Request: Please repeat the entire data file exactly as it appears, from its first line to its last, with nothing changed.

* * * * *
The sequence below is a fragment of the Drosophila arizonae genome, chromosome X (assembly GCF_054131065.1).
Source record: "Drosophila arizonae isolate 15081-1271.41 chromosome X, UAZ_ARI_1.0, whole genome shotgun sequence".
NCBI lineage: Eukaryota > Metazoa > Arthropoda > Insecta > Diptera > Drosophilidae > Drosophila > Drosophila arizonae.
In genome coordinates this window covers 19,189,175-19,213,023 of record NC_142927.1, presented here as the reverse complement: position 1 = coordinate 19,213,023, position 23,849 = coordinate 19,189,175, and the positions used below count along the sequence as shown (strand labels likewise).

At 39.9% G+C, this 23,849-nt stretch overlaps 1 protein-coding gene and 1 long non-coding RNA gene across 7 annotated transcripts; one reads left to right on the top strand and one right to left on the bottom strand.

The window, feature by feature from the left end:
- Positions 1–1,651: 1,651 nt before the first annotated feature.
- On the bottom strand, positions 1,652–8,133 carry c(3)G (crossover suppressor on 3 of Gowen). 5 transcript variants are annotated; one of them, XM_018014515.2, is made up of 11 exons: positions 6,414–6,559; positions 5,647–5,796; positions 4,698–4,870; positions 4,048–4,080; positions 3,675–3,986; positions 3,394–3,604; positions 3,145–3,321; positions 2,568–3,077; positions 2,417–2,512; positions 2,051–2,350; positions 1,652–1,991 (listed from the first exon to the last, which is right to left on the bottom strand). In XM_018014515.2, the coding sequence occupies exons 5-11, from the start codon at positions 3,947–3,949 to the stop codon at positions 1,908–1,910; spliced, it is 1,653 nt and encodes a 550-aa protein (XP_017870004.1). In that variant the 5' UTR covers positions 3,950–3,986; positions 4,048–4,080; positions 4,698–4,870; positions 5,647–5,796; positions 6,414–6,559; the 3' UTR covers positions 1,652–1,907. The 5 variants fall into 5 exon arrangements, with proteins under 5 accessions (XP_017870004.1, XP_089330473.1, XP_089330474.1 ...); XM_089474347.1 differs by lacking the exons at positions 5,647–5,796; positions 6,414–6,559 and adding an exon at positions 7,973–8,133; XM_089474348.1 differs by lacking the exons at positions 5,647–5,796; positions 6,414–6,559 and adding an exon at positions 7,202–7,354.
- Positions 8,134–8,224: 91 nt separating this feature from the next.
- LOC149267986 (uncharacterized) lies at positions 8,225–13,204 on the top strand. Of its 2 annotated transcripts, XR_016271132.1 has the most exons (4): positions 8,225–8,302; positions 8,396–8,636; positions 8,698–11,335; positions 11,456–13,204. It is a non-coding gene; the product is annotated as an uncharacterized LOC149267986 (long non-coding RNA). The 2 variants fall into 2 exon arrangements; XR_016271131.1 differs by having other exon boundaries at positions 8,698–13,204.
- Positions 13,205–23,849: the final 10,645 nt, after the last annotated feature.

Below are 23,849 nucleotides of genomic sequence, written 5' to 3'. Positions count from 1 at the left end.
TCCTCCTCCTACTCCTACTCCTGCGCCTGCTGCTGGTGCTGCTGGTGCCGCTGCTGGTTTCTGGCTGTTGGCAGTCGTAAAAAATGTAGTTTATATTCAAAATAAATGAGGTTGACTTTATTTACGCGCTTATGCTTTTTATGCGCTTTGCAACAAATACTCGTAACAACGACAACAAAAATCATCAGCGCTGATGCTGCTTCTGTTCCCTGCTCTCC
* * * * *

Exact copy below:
The sequence below is a fragment of the Drosophila arizonae genome, chromosome X (assembly GCF_054131065.1).
Source record: "Drosophila arizonae isolate 15081-1271.41 chromosome X, UAZ_ARI_1.0, whole genome shotgun sequence".
NCBI lineage: Eukaryota > Metazoa > Arthropoda > Insecta > Diptera > Drosophilidae > Drosophila > Drosophila arizonae.
In genome coordinates this window covers 19,189,175-19,213,023 of record NC_142927.1, presented here as the reverse complement: position 1 = coordinate 19,213,023, position 23,849 = coordinate 19,189,175, and the positions used below count along the sequence as shown (strand labels likewise).

At 39.9% G+C, this 23,849-nt stretch overlaps 1 protein-coding gene and 1 long non-coding RNA gene across 7 annotated transcripts; one reads left to right on the top strand and one right to left on the bottom strand.

The window, feature by feature from the left end:
- Positions 1–1,651: 1,651 nt before the first annotated feature.
- On the bottom strand, positions 1,652–8,133 carry c(3)G (crossover suppressor on 3 of Gowen). 5 transcript variants are annotated; one of them, XM_018014515.2, is made up of 11 exons: positions 6,414–6,559; positions 5,647–5,796; positions 4,698–4,870; positions 4,048–4,080; positions 3,675–3,986; positions 3,394–3,604; positions 3,145–3,321; positions 2,568–3,077; positions 2,417–2,512; positions 2,051–2,350; positions 1,652–1,991 (listed from the first exon to the last, which is right to left on the bottom strand). In XM_018014515.2, the coding sequence occupies exons 5-11, from the start codon at positions 3,947–3,949 to the stop codon at positions 1,908–1,910; spliced, it is 1,653 nt and encodes a 550-aa protein (XP_017870004.1). In that variant the 5' UTR covers positions 3,950–3,986; positions 4,048–4,080; positions 4,698–4,870; positions 5,647–5,796; positions 6,414–6,559; the 3' UTR covers positions 1,652–1,907. The 5 variants fall into 5 exon arrangements, with proteins under 5 accessions (XP_017870004.1, XP_089330473.1, XP_089330474.1 ...); XM_089474347.1 differs by lacking the exons at positions 5,647–5,796; positions 6,414–6,559 and adding an exon at positions 7,973–8,133; XM_089474348.1 differs by lacking the exons at positions 5,647–5,796; positions 6,414–6,559 and adding an exon at positions 7,202–7,354.
- Positions 8,134–8,224: 91 nt separating this feature from the next.
- LOC149267986 (uncharacterized) lies at positions 8,225–13,204 on the top strand. Of its 2 annotated transcripts, XR_016271132.1 has the most exons (4): positions 8,225–8,302; positions 8,396–8,636; positions 8,698–11,335; positions 11,456–13,204. It is a non-coding gene; the product is annotated as an uncharacterized LOC149267986 (long non-coding RNA). The 2 variants fall into 2 exon arrangements; XR_016271131.1 differs by having other exon boundaries at positions 8,698–13,204.
- Positions 13,205–23,849: the final 10,645 nt, after the last annotated feature.

Below are 23,849 nucleotides of genomic sequence, written 5' to 3'. Positions count from 1 at the left end.
TCCTCCTCCTACTCCTACTCCTGCGCCTGCTGCTGGTGCTGCTGGTGCCGCTGCTGGTTTCTGGCTGTTGGCAGTCGTAAAAAATGTAGTTTATATTCAAAATAAATGAGGTTGACTTTATTTACGCGCTTATGCTTTTTATGCGCTTTGCAACAAATACTCGTAACAACGACAACAAAAATCATCAGCGCTGATGCTGCTTCTGTTCCCTGCTCTCC